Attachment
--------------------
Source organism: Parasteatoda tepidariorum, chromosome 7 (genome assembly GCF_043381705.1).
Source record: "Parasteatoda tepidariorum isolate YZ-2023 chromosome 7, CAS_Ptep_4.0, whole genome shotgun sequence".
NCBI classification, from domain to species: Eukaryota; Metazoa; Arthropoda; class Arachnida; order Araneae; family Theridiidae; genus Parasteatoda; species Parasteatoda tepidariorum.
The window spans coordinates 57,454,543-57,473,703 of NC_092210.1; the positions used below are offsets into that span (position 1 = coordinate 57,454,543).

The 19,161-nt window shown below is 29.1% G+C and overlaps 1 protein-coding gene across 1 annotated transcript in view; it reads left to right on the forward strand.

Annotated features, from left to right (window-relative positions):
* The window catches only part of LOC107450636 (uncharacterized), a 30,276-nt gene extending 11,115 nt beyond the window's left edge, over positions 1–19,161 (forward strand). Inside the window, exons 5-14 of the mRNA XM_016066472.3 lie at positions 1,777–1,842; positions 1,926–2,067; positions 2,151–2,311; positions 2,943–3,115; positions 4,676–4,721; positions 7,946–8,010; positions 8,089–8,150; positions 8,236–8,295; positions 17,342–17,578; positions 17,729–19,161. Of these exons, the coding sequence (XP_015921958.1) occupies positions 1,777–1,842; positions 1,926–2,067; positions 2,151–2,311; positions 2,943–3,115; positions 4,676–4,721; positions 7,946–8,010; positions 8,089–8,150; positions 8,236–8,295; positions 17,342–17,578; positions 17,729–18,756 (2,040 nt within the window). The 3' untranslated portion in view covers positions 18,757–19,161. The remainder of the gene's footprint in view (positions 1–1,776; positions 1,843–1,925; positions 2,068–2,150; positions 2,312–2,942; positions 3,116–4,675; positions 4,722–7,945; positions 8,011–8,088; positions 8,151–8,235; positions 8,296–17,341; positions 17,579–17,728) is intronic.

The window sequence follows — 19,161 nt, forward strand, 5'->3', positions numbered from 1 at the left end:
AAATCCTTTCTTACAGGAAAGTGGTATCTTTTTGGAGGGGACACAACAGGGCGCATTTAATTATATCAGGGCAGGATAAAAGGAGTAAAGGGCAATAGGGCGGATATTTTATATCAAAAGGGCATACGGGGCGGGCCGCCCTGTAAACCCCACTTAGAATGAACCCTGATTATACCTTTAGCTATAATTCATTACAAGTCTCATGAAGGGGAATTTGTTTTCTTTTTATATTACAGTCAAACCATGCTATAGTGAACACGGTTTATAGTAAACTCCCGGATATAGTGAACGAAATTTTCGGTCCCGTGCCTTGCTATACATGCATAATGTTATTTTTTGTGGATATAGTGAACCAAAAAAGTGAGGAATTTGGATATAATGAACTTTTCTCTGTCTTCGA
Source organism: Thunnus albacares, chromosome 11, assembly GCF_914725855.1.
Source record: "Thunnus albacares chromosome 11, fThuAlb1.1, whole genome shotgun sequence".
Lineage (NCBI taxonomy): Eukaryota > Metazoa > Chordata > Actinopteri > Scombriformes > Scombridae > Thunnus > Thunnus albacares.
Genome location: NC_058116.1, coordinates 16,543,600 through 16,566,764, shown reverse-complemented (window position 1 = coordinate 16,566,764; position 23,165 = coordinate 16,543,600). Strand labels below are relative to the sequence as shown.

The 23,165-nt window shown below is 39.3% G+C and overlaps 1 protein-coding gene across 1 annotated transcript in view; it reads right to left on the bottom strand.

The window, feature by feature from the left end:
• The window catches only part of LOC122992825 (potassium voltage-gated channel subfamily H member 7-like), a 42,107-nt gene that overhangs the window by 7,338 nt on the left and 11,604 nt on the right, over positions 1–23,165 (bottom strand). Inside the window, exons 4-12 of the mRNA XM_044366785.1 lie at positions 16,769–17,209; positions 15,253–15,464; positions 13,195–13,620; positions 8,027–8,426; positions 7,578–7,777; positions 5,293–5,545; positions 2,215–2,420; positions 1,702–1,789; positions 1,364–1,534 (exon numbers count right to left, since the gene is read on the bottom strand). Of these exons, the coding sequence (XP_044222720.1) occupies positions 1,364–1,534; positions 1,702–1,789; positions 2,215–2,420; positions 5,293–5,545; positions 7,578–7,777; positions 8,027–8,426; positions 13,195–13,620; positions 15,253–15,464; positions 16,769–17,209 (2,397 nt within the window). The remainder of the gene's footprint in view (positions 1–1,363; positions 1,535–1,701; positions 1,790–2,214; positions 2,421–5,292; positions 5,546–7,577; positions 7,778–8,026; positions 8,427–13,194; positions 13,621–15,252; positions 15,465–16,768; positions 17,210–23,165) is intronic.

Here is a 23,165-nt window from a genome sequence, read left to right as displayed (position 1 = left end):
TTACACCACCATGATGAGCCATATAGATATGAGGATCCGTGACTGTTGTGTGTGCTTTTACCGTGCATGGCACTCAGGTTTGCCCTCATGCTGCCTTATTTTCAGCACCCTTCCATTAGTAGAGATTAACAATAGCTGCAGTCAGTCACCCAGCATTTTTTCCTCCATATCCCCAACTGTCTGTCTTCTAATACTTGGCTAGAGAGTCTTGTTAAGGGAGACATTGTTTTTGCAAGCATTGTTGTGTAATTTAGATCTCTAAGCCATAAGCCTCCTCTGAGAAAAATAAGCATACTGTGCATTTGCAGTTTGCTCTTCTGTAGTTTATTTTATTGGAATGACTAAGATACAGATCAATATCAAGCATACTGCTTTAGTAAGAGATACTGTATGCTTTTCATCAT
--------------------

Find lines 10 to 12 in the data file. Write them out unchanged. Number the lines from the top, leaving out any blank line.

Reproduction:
Source organism: Thunnus albacares, chromosome 11, assembly GCF_914725855.1.
Source record: "Thunnus albacares chromosome 11, fThuAlb1.1, whole genome shotgun sequence".
Lineage (NCBI taxonomy): Eukaryota > Metazoa > Chordata > Actinopteri > Scombriformes > Scombridae > Thunnus > Thunnus albacares.